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View Public Comments for Ambulatory Blood Pressure Monitoring (ABPM) (CAG-00067R2)

Champion, Roy

Sir or Ma'am, might I suggest that CMS issue a policy statement that supports the reimbursement for both ABPM and HBPM for the diagnosis and treatment of hypertension. I say this for a few reasons:

  • First, the AHA, ACC, AMA, and the USPSTF to name but a few all have formal guidelines supporting this as a standard of care.
  • Second, as a nurse with approximately 30 years combined experience in both the military and civilian sectors, I can assure you that ABPM & HBPM are well established standards of care that have a long track record of leading to high-value cost-effective care.
  • Third, I recently facilitated a HTN improvement initiative whereas 2550 patients with previously persistent uncontrolled HTN were given a home BP monitor and encouraged to use it. By the 3rd office visit well over half had their HTN under control. So much so, providers were actually able to decrease the total number of meds and yet maintain control. At the 1 yr mark, 79% achieved and maintained HTN control. The retrospective review showed an actual cost savings Rx of $7 PMPM net and a medical care cost savings of $200 PMPM.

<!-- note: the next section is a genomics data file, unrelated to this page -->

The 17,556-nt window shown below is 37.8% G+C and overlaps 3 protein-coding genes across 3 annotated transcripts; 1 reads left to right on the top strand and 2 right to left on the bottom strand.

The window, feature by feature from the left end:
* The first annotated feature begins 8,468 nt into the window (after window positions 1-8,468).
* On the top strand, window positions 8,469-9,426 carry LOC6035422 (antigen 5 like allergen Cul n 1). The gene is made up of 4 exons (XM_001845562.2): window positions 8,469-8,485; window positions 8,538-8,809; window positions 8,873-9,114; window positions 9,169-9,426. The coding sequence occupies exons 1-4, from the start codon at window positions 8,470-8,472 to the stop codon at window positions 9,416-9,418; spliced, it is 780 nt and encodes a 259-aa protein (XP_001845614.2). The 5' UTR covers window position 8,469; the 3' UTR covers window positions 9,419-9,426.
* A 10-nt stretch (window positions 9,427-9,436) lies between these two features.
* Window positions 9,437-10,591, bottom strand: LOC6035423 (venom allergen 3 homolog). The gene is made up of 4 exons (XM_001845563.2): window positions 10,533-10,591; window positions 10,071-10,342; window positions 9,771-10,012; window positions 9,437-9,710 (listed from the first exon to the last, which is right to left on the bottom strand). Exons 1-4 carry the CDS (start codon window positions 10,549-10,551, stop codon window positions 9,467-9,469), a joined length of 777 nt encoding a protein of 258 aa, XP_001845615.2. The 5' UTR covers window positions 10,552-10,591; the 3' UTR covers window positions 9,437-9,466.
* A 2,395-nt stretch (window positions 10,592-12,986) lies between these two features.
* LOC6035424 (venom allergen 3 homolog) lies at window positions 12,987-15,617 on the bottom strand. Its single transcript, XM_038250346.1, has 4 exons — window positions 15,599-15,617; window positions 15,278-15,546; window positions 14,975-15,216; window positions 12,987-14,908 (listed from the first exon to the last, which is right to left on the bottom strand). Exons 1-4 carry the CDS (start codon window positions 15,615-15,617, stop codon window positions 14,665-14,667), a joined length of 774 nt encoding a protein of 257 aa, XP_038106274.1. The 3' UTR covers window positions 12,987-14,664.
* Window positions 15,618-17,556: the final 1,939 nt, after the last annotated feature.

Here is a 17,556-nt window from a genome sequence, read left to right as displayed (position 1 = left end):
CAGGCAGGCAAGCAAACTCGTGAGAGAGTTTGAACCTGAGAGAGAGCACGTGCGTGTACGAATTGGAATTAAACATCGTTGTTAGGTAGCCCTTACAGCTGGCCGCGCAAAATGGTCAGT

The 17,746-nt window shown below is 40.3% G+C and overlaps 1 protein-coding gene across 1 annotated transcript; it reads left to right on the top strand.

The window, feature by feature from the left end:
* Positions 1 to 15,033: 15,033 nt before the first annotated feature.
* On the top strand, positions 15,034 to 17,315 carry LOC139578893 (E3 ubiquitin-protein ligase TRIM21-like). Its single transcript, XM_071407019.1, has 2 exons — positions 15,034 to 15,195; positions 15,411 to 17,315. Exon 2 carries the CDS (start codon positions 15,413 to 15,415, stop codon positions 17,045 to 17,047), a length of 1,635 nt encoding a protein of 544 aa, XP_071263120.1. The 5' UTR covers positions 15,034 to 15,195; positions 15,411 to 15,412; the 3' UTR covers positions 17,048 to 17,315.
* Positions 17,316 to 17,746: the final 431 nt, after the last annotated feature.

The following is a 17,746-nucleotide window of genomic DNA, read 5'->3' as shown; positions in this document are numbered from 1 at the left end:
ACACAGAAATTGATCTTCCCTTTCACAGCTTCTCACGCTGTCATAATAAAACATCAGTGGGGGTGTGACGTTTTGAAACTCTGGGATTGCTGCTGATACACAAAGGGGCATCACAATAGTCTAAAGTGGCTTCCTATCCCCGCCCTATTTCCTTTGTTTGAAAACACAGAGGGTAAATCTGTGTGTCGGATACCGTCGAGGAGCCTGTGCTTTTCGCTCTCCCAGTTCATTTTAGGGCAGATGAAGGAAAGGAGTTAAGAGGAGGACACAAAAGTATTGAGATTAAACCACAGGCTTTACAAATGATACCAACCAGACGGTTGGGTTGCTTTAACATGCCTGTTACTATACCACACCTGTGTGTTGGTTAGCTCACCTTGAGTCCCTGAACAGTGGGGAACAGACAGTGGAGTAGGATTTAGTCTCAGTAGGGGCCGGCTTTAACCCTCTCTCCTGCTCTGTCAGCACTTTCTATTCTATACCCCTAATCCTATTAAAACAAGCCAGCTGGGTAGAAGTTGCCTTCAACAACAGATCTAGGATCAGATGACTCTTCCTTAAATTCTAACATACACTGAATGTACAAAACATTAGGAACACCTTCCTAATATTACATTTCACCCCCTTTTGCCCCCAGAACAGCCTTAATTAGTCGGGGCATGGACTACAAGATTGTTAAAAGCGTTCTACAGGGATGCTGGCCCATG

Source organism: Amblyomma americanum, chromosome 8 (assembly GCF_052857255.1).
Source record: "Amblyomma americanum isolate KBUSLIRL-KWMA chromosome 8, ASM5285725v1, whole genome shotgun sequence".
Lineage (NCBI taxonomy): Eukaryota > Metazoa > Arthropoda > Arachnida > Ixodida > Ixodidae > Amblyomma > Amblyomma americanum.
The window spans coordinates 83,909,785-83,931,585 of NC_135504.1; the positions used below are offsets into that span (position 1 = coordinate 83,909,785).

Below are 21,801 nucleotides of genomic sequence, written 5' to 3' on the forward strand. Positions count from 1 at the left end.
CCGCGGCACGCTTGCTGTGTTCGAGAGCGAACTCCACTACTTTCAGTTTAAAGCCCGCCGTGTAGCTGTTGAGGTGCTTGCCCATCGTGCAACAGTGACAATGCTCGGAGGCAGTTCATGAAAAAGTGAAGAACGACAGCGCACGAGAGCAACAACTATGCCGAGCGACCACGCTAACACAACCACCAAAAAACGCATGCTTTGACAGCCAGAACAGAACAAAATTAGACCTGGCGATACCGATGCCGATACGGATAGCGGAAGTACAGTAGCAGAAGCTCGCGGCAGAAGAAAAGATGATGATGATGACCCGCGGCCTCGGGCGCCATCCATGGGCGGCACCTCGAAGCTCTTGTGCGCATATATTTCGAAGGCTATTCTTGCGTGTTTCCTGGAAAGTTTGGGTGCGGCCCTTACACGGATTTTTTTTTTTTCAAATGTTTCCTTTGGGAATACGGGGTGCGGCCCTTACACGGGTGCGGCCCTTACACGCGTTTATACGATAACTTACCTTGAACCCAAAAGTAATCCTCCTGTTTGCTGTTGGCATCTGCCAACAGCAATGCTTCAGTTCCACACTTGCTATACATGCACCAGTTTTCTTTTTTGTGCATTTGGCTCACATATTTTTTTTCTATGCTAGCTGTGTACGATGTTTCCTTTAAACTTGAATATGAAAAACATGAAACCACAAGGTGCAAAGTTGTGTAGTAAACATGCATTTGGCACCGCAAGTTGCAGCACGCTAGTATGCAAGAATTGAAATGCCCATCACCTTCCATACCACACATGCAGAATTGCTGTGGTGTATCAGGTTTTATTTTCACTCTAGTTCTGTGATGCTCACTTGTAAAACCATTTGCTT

Putting this into perspective, Hypertension and Diabetes are both obesogenetic disorders. Similar causes: lifestyle, genetics, etc. but different presenting s/s: elevated blood pressure vs elevated blood sugars. Now think about this, what are the side effects of insulin? How many drugs does insulin interact with? And yet, we would never dare prescribe insulin to a patient without checking their home glucose readings. In fact, often times, patients are given a sliding scale based on their home glucose readings. Now, what are the side effects of an RAS antagonist? How many drugs do they interact with? What about beta-blockers, calcium channel blockers, etc? Yet, we have no problems as an industry prescribing these without the same caution we place on insulin?

Fact, ABPM and HBPM provide actionable bio-feedback for both the provider and patient regarding their HTN control rates on the average date. It results in high-value health care and has repeated been shown to be cost effective in as little as 3 months.